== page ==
Transit of Venus


OK .. talking astronomy … there is an interesting event approaching. The planet Venus will pass between us and the Sun in the early hours of June 6th (if you’re in the UK). It’s called a Transit of Venus, and such events are VERY rare. In fact, it’s doubtful if any of us alive today will live to see the one after this – it’s in December 2117. Some of us were very excited to see the last one … they occur in pairs …. in 2004. There is no difficulty on predicting transits … but it’s pretty unusual to see them.

How to view the transit, if you’re interested? The most important thing is NOT to try to look at the Sun – with the naked eye, or any kind of instrument such as binoculars or telescopes, unless you’re REALLY sure you know what you’re doing, and the correct filters are in place over the front end of the device. Best advice – project it instead!!! Here’s a picture I hadn’t seen before, of me in Patrick Moore’s garden in 2004, projecting an image of the Sun, with a ‘Heath-Robinson’ home-made attachment to my 4″ telescope. You can see that the light is directed sideways out of the tube of the telescope (which is also home-made), through the eyepiece, towards a piece of white card held up by some adapted wire coat-hangers! It’s rough and ready, but it works … you can see the image of the Sun on the card, and – just about – a small dark dot which is Venus.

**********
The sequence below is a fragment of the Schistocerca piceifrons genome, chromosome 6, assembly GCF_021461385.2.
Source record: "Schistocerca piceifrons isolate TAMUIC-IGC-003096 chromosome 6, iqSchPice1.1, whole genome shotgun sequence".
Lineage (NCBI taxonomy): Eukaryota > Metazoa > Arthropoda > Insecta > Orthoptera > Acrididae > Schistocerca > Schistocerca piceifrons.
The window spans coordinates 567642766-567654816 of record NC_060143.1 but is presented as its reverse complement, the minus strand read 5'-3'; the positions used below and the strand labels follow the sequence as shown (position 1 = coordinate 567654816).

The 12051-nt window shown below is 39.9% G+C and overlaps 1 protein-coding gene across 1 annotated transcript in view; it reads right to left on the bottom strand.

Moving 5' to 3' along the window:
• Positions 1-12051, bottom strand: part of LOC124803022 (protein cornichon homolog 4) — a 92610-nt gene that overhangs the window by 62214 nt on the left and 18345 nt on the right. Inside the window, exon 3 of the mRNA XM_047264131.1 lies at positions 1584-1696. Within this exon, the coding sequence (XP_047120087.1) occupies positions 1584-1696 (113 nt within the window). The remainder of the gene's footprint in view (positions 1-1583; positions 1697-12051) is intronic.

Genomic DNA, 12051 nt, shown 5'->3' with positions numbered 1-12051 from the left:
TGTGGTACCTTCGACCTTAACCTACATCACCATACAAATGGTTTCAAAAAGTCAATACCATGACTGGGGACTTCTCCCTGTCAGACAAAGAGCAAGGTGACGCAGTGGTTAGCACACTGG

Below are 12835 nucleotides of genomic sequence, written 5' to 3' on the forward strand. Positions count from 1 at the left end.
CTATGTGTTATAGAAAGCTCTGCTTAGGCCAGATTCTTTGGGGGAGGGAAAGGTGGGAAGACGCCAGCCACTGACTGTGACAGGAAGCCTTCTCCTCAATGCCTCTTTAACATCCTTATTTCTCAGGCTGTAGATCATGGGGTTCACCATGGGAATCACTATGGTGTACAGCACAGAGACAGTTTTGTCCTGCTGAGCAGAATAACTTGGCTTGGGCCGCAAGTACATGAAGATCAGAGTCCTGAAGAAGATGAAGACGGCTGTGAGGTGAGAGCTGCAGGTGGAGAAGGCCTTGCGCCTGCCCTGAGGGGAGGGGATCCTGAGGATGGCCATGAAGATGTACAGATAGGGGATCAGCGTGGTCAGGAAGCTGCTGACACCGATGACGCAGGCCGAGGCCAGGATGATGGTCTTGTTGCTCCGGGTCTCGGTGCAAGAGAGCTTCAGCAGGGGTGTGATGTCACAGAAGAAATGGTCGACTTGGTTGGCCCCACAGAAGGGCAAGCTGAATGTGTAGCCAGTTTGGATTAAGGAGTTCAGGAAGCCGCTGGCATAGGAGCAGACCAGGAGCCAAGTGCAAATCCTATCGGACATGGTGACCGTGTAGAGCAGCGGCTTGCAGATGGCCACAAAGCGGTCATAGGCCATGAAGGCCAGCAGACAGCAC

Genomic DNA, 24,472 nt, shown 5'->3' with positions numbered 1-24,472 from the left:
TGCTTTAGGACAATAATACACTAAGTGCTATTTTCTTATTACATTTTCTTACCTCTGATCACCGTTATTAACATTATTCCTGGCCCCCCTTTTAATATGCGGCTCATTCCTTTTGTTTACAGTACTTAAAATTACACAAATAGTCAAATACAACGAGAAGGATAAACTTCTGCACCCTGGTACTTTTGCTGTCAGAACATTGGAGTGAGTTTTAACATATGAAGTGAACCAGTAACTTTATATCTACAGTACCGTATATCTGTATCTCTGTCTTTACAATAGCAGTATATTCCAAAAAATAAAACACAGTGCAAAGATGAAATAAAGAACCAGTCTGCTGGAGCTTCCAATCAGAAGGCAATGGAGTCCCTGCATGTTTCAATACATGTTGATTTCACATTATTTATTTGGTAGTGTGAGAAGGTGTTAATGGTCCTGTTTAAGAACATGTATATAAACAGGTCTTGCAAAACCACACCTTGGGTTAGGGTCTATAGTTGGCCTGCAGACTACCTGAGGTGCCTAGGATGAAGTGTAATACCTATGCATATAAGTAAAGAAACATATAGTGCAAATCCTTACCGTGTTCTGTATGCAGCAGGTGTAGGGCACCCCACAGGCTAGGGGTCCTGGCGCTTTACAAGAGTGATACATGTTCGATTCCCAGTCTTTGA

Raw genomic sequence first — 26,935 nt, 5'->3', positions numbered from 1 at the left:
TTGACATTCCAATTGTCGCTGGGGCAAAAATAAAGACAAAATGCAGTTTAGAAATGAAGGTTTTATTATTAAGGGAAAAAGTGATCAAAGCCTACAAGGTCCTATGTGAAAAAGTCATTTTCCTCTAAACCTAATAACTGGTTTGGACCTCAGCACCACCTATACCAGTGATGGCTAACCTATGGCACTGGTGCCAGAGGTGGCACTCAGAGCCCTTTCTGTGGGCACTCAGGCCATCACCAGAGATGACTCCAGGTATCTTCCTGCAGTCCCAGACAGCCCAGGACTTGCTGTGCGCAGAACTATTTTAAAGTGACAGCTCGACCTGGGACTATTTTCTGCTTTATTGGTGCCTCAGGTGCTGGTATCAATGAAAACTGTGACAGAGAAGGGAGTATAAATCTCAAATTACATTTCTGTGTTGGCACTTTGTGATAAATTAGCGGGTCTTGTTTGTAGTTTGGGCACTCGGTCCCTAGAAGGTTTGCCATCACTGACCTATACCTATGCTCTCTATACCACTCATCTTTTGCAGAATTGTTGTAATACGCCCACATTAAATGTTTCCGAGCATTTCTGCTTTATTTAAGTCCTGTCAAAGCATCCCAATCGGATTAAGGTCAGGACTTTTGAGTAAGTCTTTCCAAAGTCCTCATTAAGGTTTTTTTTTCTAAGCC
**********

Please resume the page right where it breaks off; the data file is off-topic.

Bri - Transit of Venus Party
On the 8th June 2004 many invited astronomers gathered at the observatories of Sir Patrick Moore to observe a transit of Venus across the face of The Sun. Here, Queen legend Brian May eagerly awaits first contact.

Here’s a link to a great film that my friend Jamie Cooper made at the last transit. It gives a nice preview of what we hope to see on June 6th.

Transit of Venus

and here’s a still taken just when the transit was about to be over.

Transit of Venus by Jamie Cooper
Photos by Jamie Cooper

One more thing. Don’t get TOO excited about this. For us in the UK, the event will be almost over by the time the Sun rises. You will stand a much better chance of seeing it in the USA – or Australia. But if we’re lucky, with clear skies, there will be about a half hour window for us to see our sister planet silhouetted against the Great Life-Giver in the Sky. I will be, with fingers crossed, in Selsey.